Acharya Shri 108


Ji Maharaj
Gyansagar on a 2013 stamp of India
Bhooramal Chhabda

Ranoli, Sikar Rajasthan
Nasirabad, Ajmer Rajasthan
  • Chaturbhuj (father)
  • Ghritbhari Devi (mother)
Religious career
PredecessorAcharya Shivsagar
SuccessorAcharya Vidyasagar
Ascetics initiatedAcharya Vidyasagar
Initiation as Muni1959
Khaniya ji, Jaipur
by Acharya Shivsagar
Initiation as KshullakGyanbhushan
by Acharya Veersagar

Acharya Jnansagar or Gyansagar (1891–1973) was a Digambara Jain Acharya of 20th century who composed many Sanskrit epics. He initiated Acharya Vidyasagar in 1968 as a monk and 1972 as an Acharya.[1]


He was born in 1891 as Bhooramal Chhabra (Hindi: भूरामल छाबड़ा). His father was named Chaturbhuj Chhabra and mother Ghritbhari Devi. He was second of five brothers (Chhaganlal being the eldest and Gangaprasad, Gaurilal and Devdatt being the younger brothers).

After completing primary studies in his village, he further studied Sanskrit and Jain philosophy in Banaras at the famous Syadvad Mahavidyalaya founded by Ganeshprasad Varni. He was initiated a kshullak (Junior monk) by Acharya Veersagar who belonged to the lineage of Acharya Shantisagar. He was then named kshullak Gyanbhusan. He remained a kshullak for 2 years and 2 more years as Ailak before becoming a Muni (Full monk).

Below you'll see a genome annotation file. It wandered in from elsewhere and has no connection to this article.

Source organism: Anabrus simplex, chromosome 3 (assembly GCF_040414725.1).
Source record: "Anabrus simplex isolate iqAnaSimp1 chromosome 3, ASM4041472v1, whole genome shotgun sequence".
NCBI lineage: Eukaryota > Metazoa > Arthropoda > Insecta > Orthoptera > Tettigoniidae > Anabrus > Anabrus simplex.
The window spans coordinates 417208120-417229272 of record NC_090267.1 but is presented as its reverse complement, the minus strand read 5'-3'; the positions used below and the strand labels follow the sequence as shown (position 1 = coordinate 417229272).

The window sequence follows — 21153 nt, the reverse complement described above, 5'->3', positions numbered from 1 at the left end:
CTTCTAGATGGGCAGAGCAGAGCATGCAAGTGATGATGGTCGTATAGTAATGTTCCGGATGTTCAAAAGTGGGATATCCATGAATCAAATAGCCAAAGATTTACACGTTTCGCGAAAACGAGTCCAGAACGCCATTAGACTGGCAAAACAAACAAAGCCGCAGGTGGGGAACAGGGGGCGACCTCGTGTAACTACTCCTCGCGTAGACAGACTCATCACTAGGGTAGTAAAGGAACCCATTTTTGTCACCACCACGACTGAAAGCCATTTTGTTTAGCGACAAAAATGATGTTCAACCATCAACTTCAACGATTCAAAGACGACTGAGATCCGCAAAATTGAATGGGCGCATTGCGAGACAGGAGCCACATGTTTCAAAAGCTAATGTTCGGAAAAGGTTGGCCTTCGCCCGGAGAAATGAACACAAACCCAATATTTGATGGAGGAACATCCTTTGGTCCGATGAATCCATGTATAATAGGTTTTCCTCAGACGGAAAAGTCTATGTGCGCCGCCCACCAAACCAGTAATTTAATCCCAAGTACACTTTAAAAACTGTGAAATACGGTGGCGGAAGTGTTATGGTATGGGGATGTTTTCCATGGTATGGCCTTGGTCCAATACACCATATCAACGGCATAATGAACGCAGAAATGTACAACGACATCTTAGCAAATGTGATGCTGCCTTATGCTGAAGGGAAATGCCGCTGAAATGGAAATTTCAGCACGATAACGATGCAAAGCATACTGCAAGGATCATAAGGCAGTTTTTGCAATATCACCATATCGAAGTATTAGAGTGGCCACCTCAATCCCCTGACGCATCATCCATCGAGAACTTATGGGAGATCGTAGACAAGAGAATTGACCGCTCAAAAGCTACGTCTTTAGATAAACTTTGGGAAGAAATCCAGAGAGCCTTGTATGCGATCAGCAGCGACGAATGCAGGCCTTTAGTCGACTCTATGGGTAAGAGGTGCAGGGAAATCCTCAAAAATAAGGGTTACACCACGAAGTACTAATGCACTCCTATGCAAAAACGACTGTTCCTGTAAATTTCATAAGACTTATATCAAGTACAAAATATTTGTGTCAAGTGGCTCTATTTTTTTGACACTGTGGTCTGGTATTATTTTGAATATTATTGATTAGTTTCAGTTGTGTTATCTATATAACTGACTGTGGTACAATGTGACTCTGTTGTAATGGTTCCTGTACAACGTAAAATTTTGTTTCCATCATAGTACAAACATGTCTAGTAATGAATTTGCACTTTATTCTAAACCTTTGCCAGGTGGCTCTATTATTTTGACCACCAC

He was initiated a monk by Acharya Shivsagar who also belonged to the lineage of Acharya Shantisagar, in Khaniya ji, Jaipur in 1959. He was further elevated to the Acharya status in 1968 at Naseerabad, Rajasthan.


As an expert in Sanskrit, he had been a great composer in Sanskrit. At least 30 researchers have studied his works and were honored doctoral degrees. At least 300 scholars have presented research papers on his work.
His works includes 4 Sanskrit epics and 3 more Jain texts and that too in the time when the Sanskrit composition was almost obsolete. These creations have always surprised the modern Sanskrit scholars.[2]


An official Government of India stamp in his memory was issues by minister Sachin Pilot on September 10, 2013 at Kishangarh Rajasthan.[3][4] He thus became the first Digambar Jain Acharya to have a stamp released in his memory.


He belongs to the tradition established by Acharya Shantisagar:

  1. Acharya Shantisagar
  2. Acharya Virsagar
  3. Acharya Shivsagar
  4. Acharya Gyansagar
  5. Acharya Vidyasagar